Cadecom economically empowering communities in Mwanza

Catholic Development Commission (Cadecom), one of the Catholic Church’s development arm in Malawi, is economically empowering village communities in Tradional Authority Kanduku in Mwanza District by offering them special skills to venture into profitable businesses such as bakery, goat rearing, village banking, vegetable gardening and winter cropping and wine making.

Martins (in hat) meets community peer parents at Mwembezi Primary School

The wine made from yeast, sugar, raisins and bananas

The project, named Integrated Community Development A-Plus — done in total corraboration with chiefs — also teaches the people to be strict in observing safe water and household sanitation hygiene as well as gender equality, adult literacy, re-afforestation, community based child care (nursery schools) and discouragement of early marriages amongst youths, especially girls.

Donors for the project, Caritas Australia (a worldwide version of Cadecom), sent their Programme Conductor for Africa, Scott Martins, for him to appreciate what was on the ground and report to headquarters.

Martins told the gatherings at three selected villages he was taken to that he was immensely impressed with the positive attitude in which the people embraced Cadecom’s project where the villagers use the resources that are locally available to economically empower themselves.

“I have learnt a lot here that one should not focus on what they do not have but what you have and utilise it to the fullest,” he told the people. “You have taught me that nobody is totally poor but they have something which if shared with what others have can change your lives.”

The first site visit was at Mwembezi Primary School where Cadecom helped build latrines and sent officers to train the pupils on healthy sanitation and also mobilised elderly women to encourage girls to concentrate on school and not allow themselves to be forced into early marriages.

The women group had a special caucus with Martins in which they outlined their success where they intervened in bringing back girls into school upon giving birth to babies following unplanned pregnancies.

At Kaulemu Village, Martins was also told by the women themselves that they have a club in which they ŕemind themselves on gender equality where they inspire their spouses to work hand in hand in order to economically improve their lives.

This is a village that makes wines to deter the men from drinking locally brewed liquor called Kachasu which made the men lazy from attending to their agricultural obligations.

At Ziyenderana Village, they bake bread, scones, doughnuts and they also make coffee from Soya beans that smells and tastes as coffee. And they also prepare juice which they call Soya Milk.

The village folk told Martins that they do not profit much from Soya because where they can sell is too far away and that buyers who come over usually offer too little for the produce.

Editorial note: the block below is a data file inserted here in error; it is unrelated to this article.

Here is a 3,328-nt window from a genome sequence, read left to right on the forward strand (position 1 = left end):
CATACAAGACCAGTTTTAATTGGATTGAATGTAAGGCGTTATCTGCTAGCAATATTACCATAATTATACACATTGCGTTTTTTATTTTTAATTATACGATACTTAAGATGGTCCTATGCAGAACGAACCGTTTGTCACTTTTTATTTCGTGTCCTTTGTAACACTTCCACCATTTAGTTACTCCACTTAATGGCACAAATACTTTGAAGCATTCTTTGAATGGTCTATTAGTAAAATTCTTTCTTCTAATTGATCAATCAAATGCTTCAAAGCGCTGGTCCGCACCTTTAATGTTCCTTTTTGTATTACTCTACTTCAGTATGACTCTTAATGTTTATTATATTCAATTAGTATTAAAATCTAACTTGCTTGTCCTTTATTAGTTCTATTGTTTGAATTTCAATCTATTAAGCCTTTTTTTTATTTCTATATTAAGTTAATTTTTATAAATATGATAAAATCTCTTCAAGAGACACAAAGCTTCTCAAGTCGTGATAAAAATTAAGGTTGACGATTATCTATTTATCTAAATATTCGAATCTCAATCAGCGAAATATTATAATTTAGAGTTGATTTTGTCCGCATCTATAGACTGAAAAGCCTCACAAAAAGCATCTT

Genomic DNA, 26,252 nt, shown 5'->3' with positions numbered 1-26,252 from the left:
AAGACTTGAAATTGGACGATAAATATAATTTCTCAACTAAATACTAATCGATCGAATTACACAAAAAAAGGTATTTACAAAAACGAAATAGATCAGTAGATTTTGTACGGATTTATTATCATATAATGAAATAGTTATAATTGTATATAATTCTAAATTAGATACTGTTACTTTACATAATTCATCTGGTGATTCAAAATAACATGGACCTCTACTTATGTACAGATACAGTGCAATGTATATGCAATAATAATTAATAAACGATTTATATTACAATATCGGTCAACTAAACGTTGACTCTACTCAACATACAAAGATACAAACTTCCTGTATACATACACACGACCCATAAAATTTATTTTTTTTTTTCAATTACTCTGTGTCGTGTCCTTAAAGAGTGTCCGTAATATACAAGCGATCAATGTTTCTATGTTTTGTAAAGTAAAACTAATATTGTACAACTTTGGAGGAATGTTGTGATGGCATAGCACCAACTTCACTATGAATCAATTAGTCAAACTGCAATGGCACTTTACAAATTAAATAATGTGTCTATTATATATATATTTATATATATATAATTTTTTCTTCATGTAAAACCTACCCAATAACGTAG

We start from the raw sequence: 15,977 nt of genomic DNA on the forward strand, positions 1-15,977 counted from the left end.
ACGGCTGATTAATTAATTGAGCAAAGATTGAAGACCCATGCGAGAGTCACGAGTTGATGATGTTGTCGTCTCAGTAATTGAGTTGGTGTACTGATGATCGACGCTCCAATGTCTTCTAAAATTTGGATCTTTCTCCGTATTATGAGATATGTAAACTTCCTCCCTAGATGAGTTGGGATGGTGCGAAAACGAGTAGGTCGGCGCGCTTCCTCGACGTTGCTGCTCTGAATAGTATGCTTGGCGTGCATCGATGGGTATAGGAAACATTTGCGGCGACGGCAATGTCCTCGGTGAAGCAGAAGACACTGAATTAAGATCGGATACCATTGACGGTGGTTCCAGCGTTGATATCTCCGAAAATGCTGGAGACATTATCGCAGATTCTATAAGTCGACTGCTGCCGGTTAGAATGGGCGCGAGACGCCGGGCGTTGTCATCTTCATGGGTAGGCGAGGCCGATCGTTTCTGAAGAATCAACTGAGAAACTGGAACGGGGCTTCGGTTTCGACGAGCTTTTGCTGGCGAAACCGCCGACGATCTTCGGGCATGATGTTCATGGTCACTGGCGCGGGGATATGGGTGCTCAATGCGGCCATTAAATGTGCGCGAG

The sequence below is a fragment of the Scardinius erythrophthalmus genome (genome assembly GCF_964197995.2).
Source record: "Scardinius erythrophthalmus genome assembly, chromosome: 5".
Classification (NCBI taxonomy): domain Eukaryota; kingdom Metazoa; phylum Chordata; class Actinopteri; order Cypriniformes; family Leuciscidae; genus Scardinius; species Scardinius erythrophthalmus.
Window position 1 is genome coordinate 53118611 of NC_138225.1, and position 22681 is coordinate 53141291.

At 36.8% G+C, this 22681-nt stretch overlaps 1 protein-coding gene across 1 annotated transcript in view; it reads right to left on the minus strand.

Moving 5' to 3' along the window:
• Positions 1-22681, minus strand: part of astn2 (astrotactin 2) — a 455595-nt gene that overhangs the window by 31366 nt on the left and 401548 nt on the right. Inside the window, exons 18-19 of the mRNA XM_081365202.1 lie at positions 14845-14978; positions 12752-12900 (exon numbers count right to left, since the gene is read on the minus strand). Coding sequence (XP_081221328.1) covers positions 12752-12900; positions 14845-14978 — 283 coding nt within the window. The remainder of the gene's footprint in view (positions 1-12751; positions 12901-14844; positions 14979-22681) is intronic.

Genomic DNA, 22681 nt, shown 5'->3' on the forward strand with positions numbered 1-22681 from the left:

“But we are grateful that Cadecom has taught us how we can make good use of Soya ourselves and this juice is very nutritional and is loved by every one,” said one of  women representatives.

Diocesan Cadecom secretary Mandinda Zungu said they distributed 200 goats to the people on a pass on system scheme in which the  offspring should be passed to another family and so on.

Zungu said they chose goats because they are disease resistant, easy to breed and that their droppings are also converted into manure.

The people themselves explained that they mix 10kgs of the goat droppings with 5kgs each of maize husks and fertilizer which can cover over a hectare of maize garden.

Where Cadecom supplied a borehole, the village folks created a vegetable garden for their household use and also to nurture tree seedlings to re-afforest their woodlots and forests.

Zungu said they also encourage the communities for adult literacy and work towards stopping human trafficking to neighbouring Mozambique by offering vocational skills to the unemployed youths in order to sustain themselves.

Cadecom also initiated an education programme in Phalombe aimed at integrating children with disabilities into public schools rather than getting them into their special institutions.

Called ‘Inclusive Education’, the initiative is being practised in 21 schools which have special teachers in sign language, others teaching vision impared kids and others with skills in teaching slow learners.

Also included in the programme is to encourage expectant mothers to seriously attend antenatal sessions where they are taught how  kids sometimes are born with disabilities because there are certain procedures the mothers did not follow during pregnancy such as healthy dieting.

This project aims at preventing the development of and the early diagnosis of disabilities on the expectant mothers during antenatal sessions.

The programme is being executed in partnership with South Africa-based Open Society Initiative for Southern Africa (OSISA) and its Education Programme Manager Velaphi Mamba paid a courtesy visit to Malawi in April where he was taken to Phalombe to sample for himself how the initiative is working just ĺike  has been done with Martins.

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